Where will you go when the time comes to say good-bye to your beloved pet? Most people will go to their trusted Pet Care Provider who will hopefully usher them through this crossroads of emotion and decision making with love, support and dignity.
Surprisingly, this is not often the case. Recently when I picked up my dogs at the grooming salon, the dear lady shared with me that when she lost her most recent dog, her husband handled all of the decision making as she was just too emotional. After spending nearly $350.00, it turned out that he had mistakenly ordered a mass cremation and therefore this couple never did receive the ashes of their beloved pet. He was told by his Pet Care Provider “don’t worry, we will take care of everything; this is the option most people choose…” He had assumed, incorrectly, that he would be receiving his pets ashes in return.
While pet cemeteries have been available in many communities, burial within a pet cemetery can be a very expensive option. Many may still choose to bury their pet in their back forty but most communities now have very strict health department zoning restrictions on pet burial. Today families have become more mobile and may desire the ability to take their family pet’s remains with them when they re-locate or they may feel more comfortable with a visible, tangible memorial for their beloved pet. All are reasons that more and more pet owners are choosing cremation and as many as 70 percent of those owners are choosing to receive their pets ashes after the cremation. Just 10 years ago only 25 percent chose this option to receive the ashes back after cremation.
Knowing that cremation is your choice is not the last step in this decision. Many pet owners do not realize, as my poor dog groomer did not, that there are many options for the pet cremation and deconstructing these options and the variety of terms in use for these options is the most important aspect of the pet cremation choice. Pet cremation usually falls within three main categories; mass cremation, individual cremation and private cremation.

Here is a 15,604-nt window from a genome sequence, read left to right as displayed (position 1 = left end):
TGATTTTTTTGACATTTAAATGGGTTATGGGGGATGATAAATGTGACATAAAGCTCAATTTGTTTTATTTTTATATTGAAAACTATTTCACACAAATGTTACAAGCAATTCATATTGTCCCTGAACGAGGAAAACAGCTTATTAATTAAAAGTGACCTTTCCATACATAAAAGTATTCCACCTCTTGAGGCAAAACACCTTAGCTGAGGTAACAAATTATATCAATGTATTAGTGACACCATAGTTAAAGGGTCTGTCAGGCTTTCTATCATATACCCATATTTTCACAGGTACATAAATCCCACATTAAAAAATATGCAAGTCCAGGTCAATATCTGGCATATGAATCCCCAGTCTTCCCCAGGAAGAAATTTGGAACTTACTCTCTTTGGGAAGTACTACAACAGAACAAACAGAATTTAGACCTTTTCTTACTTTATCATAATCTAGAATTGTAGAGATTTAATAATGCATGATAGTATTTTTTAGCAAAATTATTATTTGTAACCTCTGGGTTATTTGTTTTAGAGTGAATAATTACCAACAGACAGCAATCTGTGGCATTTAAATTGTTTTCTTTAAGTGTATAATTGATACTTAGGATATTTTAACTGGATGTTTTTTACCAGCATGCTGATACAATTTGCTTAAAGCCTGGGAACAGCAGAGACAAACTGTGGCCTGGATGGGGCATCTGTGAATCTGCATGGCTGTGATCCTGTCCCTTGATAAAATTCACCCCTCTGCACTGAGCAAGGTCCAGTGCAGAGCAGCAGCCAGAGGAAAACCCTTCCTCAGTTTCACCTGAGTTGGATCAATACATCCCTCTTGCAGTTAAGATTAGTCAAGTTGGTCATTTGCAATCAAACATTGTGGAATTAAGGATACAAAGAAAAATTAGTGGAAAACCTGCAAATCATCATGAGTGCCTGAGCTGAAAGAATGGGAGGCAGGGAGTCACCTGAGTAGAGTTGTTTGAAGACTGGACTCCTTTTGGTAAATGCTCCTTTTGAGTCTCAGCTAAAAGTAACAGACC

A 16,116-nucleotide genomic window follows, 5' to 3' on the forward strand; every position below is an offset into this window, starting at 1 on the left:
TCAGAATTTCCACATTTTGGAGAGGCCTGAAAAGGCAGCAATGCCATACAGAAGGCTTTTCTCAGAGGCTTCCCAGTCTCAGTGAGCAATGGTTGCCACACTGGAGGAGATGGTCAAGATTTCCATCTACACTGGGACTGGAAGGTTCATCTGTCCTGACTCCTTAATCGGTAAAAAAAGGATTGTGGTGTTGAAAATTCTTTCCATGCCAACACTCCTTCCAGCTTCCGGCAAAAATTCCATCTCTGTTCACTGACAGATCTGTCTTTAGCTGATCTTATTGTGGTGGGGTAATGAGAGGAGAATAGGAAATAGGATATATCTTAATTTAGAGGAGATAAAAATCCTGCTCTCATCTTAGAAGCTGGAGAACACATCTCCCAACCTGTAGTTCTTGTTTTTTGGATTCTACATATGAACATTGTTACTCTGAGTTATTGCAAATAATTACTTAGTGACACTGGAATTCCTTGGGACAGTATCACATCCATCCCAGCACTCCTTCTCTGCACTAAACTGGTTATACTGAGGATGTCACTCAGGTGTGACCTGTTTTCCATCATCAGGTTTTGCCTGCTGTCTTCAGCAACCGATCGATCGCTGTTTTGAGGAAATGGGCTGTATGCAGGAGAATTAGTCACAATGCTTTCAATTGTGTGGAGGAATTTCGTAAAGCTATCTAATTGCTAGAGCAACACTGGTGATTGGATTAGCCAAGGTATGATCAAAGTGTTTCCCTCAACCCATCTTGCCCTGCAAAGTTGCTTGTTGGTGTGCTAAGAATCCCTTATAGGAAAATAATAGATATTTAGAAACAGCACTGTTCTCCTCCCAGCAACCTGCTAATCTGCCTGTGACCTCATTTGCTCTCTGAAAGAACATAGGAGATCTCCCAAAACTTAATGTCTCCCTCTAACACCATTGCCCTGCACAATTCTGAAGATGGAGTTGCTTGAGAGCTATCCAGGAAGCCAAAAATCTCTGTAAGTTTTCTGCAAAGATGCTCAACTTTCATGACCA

Mass or Communal Cremation – As the name implies this is the cremation of many animals at one time, within a single cremation session. Pet cremators (the actual pet cremation equipment) can be very large with a capacity of several hundred to thousands of pounds of weight. The animals included in a mass cremation may come from a variety of clinics, animal shelters, etc and when the cremation session is completed the ashes are gathered and taken away to be disposed of by the crematory company, generally in their private landfill. This option should be the least expensive option for the pet owner and is a sanitary and decent way to dispose of the pet if retaining the ashes is not desired.
Individual Cremation – The individual cremation is a source of much confusion for pet owners and often uninformed Pet Care Provider staff. Individual cremation simply means that the ashes that are returned to the pet owner are intended to be only the ashes of their beloved pet. Generally with an individual pet cremation, the animal is tagged with a metal tag and placed within their own individual metal tray within the cremator. Depending upon the volume of the particular cremator there can be many animals within one session, however the animals are identified and separated. When the session is complete, the ashes within each individual tray are processed, bagged, and readied to be shipped back to the Pet Care Provider or individual pet owner depending on the circumstance of its arrival to the crematory. Many pet owners believe that an individual cremation means that their pet was cremated in a single session by itself and then given back to them as a guarantee that these ashes are their pets ashes alone. The only way to make absolutely sure that is the case is with the following option and that is the Private or Witnessed Private Cremation.
Private Cremation and Witnessed Private Cremation – A private cremation provides the option for the pet to be cremated entirely alone within the cremation chamber or cremator ensuring that there are no other ashes mixed in with the singular pets ashes. Often there will be a tag with identifying numbers that will be placed on the pet and will go through the crematory process with him and returned with the obvious characteristics of the crematory process on the tag as an extra assurance. Many times the crematorium facilities will allow for a special blanket or toy to accompany the pet and some crematoriums now have waiting room facilities or facilities that allow for a witnessed private cremation.
Many of these Pet Funeral Homes even offer wonderful viewing areas and are set up to conduct private memorial services as well. Private cremations are becoming more popular as pet funeral homes are beginning to pop up across our landscape. Pet funeral homes often can arrange for pick up of the pet at the private home or Veterinarian facility as well. While all Pet Funeral Homes will make arrangements with the individual pet owner, sixty five percent of private cremations are from Veterinary affiliates so it is important to discuss with your Veterinarian what crematory company he has an affiliation with and/or does he have a pet funeral home that he would recommend if what you require is the absolute assurance that a Private Cremation will take place.